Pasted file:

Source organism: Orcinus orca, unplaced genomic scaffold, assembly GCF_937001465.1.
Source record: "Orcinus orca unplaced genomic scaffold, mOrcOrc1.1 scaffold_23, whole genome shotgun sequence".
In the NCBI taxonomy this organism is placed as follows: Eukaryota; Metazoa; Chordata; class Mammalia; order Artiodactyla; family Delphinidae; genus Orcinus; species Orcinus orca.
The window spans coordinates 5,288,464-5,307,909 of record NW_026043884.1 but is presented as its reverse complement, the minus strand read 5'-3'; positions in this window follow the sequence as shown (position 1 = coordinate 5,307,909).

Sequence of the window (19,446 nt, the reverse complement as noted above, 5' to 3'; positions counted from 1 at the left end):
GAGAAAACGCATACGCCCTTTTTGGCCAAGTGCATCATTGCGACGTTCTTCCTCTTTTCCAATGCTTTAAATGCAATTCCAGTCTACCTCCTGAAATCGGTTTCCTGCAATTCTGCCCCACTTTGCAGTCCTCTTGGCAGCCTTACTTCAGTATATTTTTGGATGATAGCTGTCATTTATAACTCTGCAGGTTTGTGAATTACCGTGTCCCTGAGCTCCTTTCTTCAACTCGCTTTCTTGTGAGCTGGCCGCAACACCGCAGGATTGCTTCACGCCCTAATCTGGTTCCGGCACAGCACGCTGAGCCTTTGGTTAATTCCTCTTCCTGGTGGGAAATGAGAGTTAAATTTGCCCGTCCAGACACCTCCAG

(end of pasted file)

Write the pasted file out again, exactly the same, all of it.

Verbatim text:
Source organism: Orcinus orca, unplaced genomic scaffold, assembly GCF_937001465.1.
Source record: "Orcinus orca unplaced genomic scaffold, mOrcOrc1.1 scaffold_23, whole genome shotgun sequence".
In the NCBI taxonomy this organism is placed as follows: Eukaryota; Metazoa; Chordata; class Mammalia; order Artiodactyla; family Delphinidae; genus Orcinus; species Orcinus orca.
The window spans coordinates 5,288,464-5,307,909 of record NW_026043884.1 but is presented as its reverse complement, the minus strand read 5'-3'; positions in this window follow the sequence as shown (position 1 = coordinate 5,307,909).

Sequence of the window (19,446 nt, the reverse complement as noted above, 5' to 3'; positions counted from 1 at the left end):
GAGAAAACGCATACGCCCTTTTTGGCCAAGTGCATCATTGCGACGTTCTTCCTCTTTTCCAATGCTTTAAATGCAATTCCAGTCTACCTCCTGAAATCGGTTTCCTGCAATTCTGCCCCACTTTGCAGTCCTCTTGGCAGCCTTACTTCAGTATATTTTTGGATGATAGCTGTCATTTATAACTCTGCAGGTTTGTGAATTACCGTGTCCCTGAGCTCCTTTCTTCAACTCGCTTTCTTGTGAGCTGGCCGCAACACCGCAGGATTGCTTCACGCCCTAATCTGGTTCCGGCACAGCACGCTGAGCCTTTGGTTAATTCCTCTTCCTGGTGGGAAATGAGAGTTAAATTTGCCCGTCCAGACACCTCCAG